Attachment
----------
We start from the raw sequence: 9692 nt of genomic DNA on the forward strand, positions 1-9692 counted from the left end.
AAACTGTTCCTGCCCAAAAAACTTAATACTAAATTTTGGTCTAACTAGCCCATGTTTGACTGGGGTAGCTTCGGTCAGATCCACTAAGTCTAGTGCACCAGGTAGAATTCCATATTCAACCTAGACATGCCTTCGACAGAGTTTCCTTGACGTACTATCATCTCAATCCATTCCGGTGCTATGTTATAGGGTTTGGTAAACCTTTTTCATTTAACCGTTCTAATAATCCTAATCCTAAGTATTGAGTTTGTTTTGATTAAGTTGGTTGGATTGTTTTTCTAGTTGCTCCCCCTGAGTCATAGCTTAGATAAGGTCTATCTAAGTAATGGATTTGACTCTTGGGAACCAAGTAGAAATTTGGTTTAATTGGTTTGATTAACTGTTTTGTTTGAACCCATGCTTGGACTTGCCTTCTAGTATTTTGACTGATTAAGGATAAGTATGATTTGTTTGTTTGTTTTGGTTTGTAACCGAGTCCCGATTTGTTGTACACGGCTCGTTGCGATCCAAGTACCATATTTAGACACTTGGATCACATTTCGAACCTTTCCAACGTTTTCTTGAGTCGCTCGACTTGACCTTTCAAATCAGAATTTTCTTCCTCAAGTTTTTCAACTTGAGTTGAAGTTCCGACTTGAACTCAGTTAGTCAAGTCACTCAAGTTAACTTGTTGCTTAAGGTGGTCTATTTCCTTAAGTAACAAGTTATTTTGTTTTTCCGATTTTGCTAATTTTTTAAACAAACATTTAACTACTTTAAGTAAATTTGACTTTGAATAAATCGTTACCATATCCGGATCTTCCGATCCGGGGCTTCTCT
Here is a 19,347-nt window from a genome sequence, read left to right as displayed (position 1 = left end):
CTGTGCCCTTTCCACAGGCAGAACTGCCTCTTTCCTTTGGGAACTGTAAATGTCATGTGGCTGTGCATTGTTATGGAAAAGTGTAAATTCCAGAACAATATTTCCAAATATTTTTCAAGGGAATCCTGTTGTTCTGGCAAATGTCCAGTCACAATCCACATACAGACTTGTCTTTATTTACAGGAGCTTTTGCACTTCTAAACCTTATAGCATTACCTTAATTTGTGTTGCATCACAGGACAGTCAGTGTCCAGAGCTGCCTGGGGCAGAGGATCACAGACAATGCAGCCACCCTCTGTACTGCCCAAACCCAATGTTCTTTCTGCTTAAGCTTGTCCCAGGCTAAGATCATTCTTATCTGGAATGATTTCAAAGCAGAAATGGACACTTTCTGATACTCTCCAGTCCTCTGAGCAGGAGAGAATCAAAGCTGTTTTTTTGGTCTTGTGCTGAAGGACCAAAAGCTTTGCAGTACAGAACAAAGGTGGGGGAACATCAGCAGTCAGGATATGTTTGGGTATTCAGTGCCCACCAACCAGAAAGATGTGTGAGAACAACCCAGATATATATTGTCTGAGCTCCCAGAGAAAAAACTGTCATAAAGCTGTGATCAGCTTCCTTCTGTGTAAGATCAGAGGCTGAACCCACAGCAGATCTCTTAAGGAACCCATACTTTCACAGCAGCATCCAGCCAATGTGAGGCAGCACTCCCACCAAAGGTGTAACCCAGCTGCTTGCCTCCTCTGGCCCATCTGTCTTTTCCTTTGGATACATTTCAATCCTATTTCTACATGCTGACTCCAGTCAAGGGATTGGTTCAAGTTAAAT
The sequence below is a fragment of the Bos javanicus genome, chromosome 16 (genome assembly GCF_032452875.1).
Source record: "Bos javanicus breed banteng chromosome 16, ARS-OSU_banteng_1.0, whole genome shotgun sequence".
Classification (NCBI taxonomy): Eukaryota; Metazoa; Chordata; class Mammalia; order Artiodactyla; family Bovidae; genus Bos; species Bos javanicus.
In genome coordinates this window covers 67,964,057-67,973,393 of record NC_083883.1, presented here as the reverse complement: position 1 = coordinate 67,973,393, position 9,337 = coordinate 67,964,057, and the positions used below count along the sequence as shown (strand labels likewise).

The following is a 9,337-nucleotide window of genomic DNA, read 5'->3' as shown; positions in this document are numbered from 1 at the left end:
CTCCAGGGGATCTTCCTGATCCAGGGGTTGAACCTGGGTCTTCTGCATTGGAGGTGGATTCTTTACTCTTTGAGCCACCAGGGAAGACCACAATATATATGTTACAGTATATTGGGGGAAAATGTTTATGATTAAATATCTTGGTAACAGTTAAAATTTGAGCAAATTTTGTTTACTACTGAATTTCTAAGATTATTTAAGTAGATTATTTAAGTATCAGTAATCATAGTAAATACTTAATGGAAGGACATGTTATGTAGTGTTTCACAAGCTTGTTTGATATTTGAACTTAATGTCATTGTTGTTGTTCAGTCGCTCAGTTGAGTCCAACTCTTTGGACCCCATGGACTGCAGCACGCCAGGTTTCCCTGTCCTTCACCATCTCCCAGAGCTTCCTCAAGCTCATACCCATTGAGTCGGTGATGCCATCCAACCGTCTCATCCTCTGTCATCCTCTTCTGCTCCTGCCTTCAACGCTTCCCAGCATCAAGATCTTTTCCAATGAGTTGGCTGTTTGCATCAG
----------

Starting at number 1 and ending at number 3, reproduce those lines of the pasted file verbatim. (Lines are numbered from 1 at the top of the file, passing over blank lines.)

We start from the raw sequence: 9692 nt of genomic DNA on the forward strand, positions 1-9692 counted from the left end.
AAACTGTTCCTGCCCAAAAAACTTAATACTAAATTTTGGTCTAACTAGCCCATGTTTGACTGGGGTAGCTTCGGTCAGATCCACTAAGTCTAGTGCACCAGGTAGAATTCCATATTCAACCTAGACATGCCTTCGACAGAGTTTCCTTGACGTACTATCATCTCAATCCATTCCGGTGCTATGTTATAGGGTTTGGTAAACCTTTTTCATTTAACCGTTCTAATAATCCTAATCCTAAGTATTGAGTTTGTTTTGATTAAGTTGGTTGGATTGTTTTTCTAGTTGCTCCCCCTGAGTCATAGCTTAGATAAGGTCTATCTAAGTAATGGATTTGACTCTTGGGAACCAAGTAGAAATTTGGTTTAATTGGTTTGATTAACTGTTTTGTTTGAACCCATGCTTGGACTTGCCTTCTAGTATTTTGACTGATTAAGGATAAGTATGATTTGTTTGTTTGTTTTGGTTTGTAACCGAGTCCCGATTTGTTGTACACGGCTCGTTGCGATCCAAGTACCATATTTAGACACTTGGATCACATTTCGAACCTTTCCAACGTTTTCTTGAGTCGCTCGACTTGACCTTTCAAATCAGAATTTTCTTCCTCAAGTTTTTCAACTTGAGTTGAAGTTCCGACTTGAACTCAGTTAGTCAAGTCACTCAAGTTAACTTGTTGCTTAAGGTGGTCTATTTCCTTAAGTAACAAGTTATTTTGTTTTTCCGATTTTGCTAATTTTTTAAACAAACATTTAACTACTTTAAGTAAATTTGACTTTGAATAAATCGTTACCATATCCGGATCTTCCGATCCGGGGCTTCTCT
Here is a 19,347-nt window from a genome sequence, read left to right as displayed (position 1 = left end):